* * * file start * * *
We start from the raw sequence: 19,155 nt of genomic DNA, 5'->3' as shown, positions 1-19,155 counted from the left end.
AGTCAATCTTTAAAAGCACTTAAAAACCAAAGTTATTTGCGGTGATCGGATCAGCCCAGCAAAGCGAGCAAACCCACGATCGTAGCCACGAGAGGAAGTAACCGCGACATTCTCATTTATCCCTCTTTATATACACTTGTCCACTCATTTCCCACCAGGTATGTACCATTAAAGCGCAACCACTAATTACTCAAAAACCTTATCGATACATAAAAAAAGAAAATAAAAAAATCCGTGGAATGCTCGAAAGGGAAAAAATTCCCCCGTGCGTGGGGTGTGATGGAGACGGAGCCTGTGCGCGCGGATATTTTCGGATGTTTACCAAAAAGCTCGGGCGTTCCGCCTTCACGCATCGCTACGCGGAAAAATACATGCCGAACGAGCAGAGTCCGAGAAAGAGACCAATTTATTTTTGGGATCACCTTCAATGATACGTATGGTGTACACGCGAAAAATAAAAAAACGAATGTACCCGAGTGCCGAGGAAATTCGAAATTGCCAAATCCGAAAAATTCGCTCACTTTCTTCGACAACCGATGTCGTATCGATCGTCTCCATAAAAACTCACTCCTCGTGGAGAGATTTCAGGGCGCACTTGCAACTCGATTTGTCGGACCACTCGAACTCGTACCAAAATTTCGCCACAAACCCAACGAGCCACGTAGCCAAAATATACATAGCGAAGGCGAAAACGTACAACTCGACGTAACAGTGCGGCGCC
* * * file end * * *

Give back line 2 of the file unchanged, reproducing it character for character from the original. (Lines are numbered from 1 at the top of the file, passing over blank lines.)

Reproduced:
AGTCAATCTTTAAAAGCACTTAAAAACCAAAGTTATTTGCGGTGATCGGATCAGCCCAGCAAAGCGAGCAAACCCACGATCGTAGCCACGAGAGGAAGTAACCGCGACATTCTCATTTATCCCTCTTTATATACACTTGTCCACTCATTTCCCACCAGGTATGTACCATTAAAGCGCAACCACTAATTACTCAAAAACCTTATCGATACATAAAAAAAGAAAATAAAAAAATCCGTGGAATGCTCGAAAGGGAAAAAATTCCCCCGTGCGTGGGGTGTGATGGAGACGGAGCCTGTGCGCGCGGATATTTTCGGATGTTTACCAAAAAGCTCGGGCGTTCCGCCTTCACGCATCGCTACGCGGAAAAATACATGCCGAACGAGCAGAGTCCGAGAAAGAGACCAATTTATTTTTGGGATCACCTTCAATGATACGTATGGTGTACACGCGAAAAATAAAAAAACGAATGTACCCGAGTGCCGAGGAAATTCGAAATTGCCAAATCCGAAAAATTCGCTCACTTTCTTCGACAACCGATGTCGTATCGATCGTCTCCATAAAAACTCACTCCTCGTGGAGAGATTTCAGGGCGCACTTGCAACTCGATTTGTCGGACCACTCGAACTCGTACCAAAATTTCGCCACAAACCCAACGAGCCACGTAGCCAAAATATACATAGCGAAGGCGAAAACGTACAACTCGACGTAACAGTGCGGCGCC